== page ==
We’ll be joined by formerly incarcerated organizers and leading thinkers about criminalization, Monica Cosby and Kathy Boudin, along with historians Toussaint Losier and Laura McTighe. Other participants to be confirmed.

Organized and moderated by Mariame Kaba.

Religious Studies and Mass Incarceration: Tips for Sharing Scholarship with the Public
February 24, 2020
Public Scholars Project, a joint project of the American Academy of Religion and the Freedom Forum Institute

Host Benjamin Marcus and guests discuss how scholars of religion can share work on religion and mass incarceration with different publics. Co-presenters include Tanya Erzen, associate research professor of religion and gender queer studies at University of Puget Sound; Herron Keyon Gaston, associate director of admissions and recruitment at Yale Divinity School; Laura McTighe, assistant professor in the department of religion at Florida State University; and Christophe Ringer, assistant professor of theological and social ethics and society at Chicago Theological Seminary.

Theory on the Ground
March 27, 2020––Postponed Due to COVID
Yale University

For more than two decades, scholar-activist Laura McTighe has been enmeshed in our nation’s movements to end AIDS and prisons. In this workshop, McTighe will open a collaborative conversation around “theory on the ground” as developed in the midst of lived struggle. What are the resistant visions of lived struggle? How are they carried forward? What do they demand of us as scholars and global citizens?

Co-sponsored by the Yale University Chaplain’s Office, Center for the Study of Race, Indigeneity, and Transnational Migration (RITM), Department of Religious Studies, Program in Women, Gender, and Sexuality Studies (WGSS), and Yale Divinity School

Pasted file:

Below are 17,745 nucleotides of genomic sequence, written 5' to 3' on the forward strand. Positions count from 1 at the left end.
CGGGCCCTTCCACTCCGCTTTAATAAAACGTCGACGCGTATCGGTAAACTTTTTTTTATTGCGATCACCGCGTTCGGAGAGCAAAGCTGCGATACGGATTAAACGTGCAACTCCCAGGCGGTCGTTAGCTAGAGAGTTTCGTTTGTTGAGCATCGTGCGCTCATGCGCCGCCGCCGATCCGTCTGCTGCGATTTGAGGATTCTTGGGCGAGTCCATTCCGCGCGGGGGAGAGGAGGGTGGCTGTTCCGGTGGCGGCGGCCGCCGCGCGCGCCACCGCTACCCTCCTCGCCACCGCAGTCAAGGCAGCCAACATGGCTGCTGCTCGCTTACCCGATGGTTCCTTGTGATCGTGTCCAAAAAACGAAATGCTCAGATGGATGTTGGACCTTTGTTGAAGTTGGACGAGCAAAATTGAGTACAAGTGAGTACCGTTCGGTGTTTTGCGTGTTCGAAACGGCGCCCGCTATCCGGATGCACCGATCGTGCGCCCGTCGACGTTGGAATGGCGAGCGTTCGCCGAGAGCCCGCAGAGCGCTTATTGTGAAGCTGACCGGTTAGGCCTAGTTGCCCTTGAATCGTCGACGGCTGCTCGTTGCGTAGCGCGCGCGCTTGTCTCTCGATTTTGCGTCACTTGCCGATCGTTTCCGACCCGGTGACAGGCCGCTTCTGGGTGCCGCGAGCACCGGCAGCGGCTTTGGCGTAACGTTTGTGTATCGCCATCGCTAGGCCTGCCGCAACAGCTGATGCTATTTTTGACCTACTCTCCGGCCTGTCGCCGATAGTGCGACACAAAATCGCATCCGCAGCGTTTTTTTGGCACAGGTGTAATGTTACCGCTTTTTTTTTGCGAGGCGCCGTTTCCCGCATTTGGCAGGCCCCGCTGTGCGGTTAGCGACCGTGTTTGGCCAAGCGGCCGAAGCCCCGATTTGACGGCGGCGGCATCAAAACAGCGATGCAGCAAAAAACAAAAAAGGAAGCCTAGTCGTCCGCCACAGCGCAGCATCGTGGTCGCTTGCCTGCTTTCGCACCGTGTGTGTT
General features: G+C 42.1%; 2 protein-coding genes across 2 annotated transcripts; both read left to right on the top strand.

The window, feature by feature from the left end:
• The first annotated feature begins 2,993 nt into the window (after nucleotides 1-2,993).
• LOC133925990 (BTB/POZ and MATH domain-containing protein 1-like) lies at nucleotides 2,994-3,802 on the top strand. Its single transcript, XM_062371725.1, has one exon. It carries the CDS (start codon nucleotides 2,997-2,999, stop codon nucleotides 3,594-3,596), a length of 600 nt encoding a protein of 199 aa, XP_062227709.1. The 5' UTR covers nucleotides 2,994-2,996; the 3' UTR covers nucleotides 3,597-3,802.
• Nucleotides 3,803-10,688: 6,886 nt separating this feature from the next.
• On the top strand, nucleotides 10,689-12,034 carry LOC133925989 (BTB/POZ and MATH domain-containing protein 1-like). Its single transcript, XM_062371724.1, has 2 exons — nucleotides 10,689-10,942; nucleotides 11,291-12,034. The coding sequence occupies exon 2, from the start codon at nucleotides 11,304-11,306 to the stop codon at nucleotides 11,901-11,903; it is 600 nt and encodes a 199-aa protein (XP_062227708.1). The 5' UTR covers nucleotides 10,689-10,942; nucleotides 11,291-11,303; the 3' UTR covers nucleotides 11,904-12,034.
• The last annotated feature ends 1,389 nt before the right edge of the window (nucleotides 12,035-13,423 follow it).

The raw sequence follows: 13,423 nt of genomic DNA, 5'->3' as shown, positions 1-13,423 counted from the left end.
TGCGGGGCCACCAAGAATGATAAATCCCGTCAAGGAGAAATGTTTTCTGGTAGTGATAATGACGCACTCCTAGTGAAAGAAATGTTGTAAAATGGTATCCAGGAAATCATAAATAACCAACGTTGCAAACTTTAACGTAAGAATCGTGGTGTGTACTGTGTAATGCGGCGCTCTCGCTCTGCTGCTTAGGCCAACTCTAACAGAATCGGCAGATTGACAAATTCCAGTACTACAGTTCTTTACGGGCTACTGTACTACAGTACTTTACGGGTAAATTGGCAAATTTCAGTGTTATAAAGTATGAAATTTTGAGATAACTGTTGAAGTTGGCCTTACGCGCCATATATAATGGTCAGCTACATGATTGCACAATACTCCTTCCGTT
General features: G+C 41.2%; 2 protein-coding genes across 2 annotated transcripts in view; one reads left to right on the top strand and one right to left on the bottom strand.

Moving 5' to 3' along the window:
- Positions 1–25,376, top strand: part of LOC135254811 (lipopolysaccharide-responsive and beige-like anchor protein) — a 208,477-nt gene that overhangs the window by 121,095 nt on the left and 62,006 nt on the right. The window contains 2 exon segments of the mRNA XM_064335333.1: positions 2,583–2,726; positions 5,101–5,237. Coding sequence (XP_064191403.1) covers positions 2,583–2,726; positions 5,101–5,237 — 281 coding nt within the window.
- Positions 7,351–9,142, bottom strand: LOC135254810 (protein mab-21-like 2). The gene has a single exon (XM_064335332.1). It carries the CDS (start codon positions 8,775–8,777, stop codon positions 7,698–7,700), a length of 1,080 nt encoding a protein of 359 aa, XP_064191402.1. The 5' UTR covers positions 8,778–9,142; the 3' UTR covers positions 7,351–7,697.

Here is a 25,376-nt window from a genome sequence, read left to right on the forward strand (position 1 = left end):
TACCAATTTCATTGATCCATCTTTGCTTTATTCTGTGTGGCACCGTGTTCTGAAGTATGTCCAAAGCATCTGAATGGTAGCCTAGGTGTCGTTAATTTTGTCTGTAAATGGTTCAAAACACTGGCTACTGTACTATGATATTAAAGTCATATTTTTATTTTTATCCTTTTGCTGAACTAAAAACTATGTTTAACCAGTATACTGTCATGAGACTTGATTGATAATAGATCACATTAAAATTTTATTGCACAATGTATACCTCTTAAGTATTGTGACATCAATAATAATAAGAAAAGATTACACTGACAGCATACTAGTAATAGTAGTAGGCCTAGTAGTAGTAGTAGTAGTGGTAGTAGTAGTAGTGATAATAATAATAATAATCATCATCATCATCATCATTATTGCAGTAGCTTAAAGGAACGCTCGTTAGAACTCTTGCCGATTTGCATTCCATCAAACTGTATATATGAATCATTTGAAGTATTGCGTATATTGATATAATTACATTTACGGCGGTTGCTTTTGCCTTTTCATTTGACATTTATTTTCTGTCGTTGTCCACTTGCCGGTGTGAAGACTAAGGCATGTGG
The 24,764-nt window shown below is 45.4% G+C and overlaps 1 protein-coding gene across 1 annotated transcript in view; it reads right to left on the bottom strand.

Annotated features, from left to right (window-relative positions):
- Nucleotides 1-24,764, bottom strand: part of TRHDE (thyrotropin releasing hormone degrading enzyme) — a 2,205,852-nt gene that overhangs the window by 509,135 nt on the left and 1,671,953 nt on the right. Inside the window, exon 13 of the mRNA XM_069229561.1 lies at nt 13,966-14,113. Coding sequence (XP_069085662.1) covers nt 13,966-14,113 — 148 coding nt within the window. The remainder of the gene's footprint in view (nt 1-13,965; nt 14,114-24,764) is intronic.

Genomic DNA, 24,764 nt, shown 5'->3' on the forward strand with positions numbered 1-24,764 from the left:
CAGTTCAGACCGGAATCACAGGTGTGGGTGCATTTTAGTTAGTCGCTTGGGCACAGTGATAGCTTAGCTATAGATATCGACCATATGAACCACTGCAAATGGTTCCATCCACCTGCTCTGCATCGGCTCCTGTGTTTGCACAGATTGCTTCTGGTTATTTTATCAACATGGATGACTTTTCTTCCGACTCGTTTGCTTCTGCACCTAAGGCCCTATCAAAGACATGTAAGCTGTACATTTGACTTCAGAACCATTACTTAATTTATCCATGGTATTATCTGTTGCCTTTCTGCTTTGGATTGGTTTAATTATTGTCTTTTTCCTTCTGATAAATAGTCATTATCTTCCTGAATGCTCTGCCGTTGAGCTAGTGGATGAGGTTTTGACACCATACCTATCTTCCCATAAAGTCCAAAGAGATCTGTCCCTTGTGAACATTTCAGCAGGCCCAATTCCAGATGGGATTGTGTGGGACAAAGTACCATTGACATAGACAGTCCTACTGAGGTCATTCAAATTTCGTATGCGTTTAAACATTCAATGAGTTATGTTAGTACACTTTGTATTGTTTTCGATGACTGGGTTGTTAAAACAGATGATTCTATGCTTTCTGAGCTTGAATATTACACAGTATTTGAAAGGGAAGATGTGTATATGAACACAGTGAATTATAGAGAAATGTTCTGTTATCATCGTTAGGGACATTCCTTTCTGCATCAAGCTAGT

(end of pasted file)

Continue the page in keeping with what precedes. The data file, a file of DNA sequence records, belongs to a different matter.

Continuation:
“The Struggle Continues: religion, prisons, and abolition
November 21, 2019
University of California, Santa Barbara
Hosted by the MultiCultural Center as part of the Race & Religion speaker series

Abolition is an intimate practice of otherwise world-building. It brings us into different relationships with one another, with our histories of struggle, with our gods and ancestors, and with the emergent possibilities always already unfolding around us. Drawing on more than two decades of work in our nation’s movements to end AIDS and prisons, this talk explores the everyday, bone-deep work of building a world without prisons; it also practices it. By staying close to activist ‘theory on the ground,’ this talk uncovers the ways in which religious ideas and practices have been used to grow mass criminalization; it also lifts up the very different forms of religious praxis through which we can imagine and realize its ends.